Page:A book of the Cevennes (-1907-).djvu/23

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It seems therefore reasonable to take the entire curve as forming the Cevennes from the depression of the Jarrêt, through which runs the line from Lyons to the coalfields of S. Etienne, as the northern limit, and the Montagne Noire, east of the gap of Revel, by which the road by which Castelnaudary and Castres are linked, as the western termination.

"The Cevennes," says Onésime Reclus, "have this striking feature, that they separate two climates, two vegetations, two natures. To the north and to the west are rain, snow, light fog silvered by the moon, and dense vapours which the sun cannot pierce; and the streams that water the smallest valleys nourish rich green meadows; to the south and east is a blazing sun, are glare, heat, drought, barrenness, dust, the vine, the olive, springs of water few and far between, but where they do issue, copious and clear; here—contrasts of colour, sharp-cut horizons, more beautiful than those of the north. What a contrast within a few leagues' distance between the verdure of Mezamet and the vari-coloured marbles of Cannes, between the Agout and the Salvetat d' Angles … between the valley of the Dourbie at Nant and the Hérault at Ganges, between the Tarn at Pont-de-Montvert and the embattled gorges of the Gardons, between the Allier at La Bastide and the ravines down which rushes the Cèze, between the young Loire and the terrible rapids of the Ardèche … on one side a French Siberia, on the other an Africa where the sirocco does not parch up the harvests, but where the mistral shrieks, itself producing a brief winter."[1]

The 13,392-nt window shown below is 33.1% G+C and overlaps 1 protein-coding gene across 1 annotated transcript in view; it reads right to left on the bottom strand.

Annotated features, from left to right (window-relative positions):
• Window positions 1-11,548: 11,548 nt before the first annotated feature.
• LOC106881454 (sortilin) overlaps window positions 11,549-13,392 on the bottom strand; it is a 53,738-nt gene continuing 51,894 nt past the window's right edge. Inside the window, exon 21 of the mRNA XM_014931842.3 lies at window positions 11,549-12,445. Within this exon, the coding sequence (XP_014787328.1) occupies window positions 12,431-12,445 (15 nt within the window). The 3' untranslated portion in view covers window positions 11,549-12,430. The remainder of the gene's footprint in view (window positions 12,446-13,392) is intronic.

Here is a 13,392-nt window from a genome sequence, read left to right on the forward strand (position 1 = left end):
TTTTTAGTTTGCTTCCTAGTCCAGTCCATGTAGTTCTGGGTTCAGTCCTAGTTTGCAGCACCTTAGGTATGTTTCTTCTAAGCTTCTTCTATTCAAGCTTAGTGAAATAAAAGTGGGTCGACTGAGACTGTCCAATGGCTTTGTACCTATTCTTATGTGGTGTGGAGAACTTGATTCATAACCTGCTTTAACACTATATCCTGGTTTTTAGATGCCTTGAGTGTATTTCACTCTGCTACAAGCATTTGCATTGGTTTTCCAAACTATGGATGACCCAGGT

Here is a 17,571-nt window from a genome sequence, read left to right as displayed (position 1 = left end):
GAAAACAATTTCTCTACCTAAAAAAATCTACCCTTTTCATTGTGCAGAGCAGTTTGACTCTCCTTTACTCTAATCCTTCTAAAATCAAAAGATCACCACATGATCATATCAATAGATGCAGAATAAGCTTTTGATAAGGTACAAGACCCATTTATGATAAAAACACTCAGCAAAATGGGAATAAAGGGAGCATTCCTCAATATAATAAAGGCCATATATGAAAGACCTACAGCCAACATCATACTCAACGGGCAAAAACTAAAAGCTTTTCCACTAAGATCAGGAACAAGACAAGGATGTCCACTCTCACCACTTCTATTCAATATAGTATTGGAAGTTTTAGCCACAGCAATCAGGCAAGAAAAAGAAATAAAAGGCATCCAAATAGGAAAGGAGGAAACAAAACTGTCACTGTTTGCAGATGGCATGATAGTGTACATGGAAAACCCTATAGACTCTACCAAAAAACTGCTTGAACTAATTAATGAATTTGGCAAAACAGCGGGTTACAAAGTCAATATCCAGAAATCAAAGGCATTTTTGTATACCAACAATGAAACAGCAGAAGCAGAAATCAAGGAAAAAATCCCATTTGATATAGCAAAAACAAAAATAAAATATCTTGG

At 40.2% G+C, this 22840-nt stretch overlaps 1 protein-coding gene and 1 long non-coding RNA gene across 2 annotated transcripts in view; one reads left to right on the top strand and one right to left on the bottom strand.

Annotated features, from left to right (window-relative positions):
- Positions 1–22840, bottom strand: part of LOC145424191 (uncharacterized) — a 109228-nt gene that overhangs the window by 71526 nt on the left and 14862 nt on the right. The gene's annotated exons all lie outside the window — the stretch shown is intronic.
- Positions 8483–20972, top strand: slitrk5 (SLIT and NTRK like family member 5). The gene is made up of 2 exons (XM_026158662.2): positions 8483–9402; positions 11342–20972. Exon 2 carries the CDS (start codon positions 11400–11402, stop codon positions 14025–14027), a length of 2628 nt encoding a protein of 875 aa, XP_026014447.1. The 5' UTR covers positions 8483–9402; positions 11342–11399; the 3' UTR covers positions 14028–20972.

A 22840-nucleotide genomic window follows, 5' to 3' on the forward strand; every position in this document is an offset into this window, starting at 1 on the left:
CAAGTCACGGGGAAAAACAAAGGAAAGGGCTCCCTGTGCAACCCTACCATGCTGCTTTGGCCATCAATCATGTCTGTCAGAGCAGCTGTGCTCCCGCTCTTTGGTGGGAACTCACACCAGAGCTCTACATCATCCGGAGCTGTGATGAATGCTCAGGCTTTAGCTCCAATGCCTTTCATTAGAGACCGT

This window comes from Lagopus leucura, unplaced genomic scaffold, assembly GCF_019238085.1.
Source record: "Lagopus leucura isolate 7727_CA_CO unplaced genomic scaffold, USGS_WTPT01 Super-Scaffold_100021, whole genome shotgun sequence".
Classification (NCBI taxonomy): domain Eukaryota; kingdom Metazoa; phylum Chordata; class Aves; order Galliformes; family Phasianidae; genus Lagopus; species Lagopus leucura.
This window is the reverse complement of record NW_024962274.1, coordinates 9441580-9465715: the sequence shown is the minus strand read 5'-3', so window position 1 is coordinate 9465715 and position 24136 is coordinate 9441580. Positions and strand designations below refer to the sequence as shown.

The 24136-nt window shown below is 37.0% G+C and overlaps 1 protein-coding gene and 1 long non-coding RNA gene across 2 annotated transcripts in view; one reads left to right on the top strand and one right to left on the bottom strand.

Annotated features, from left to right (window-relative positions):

The chain of the Cevennes, of which Mézenc may be regarded as the hinge, forms a ridge on the right bank of the Rhone, running for a while parallel to the French Alps upon the left bank. But whereas these latter

  1. France: Algérie et Colonies, Paris, Hachette et Cie.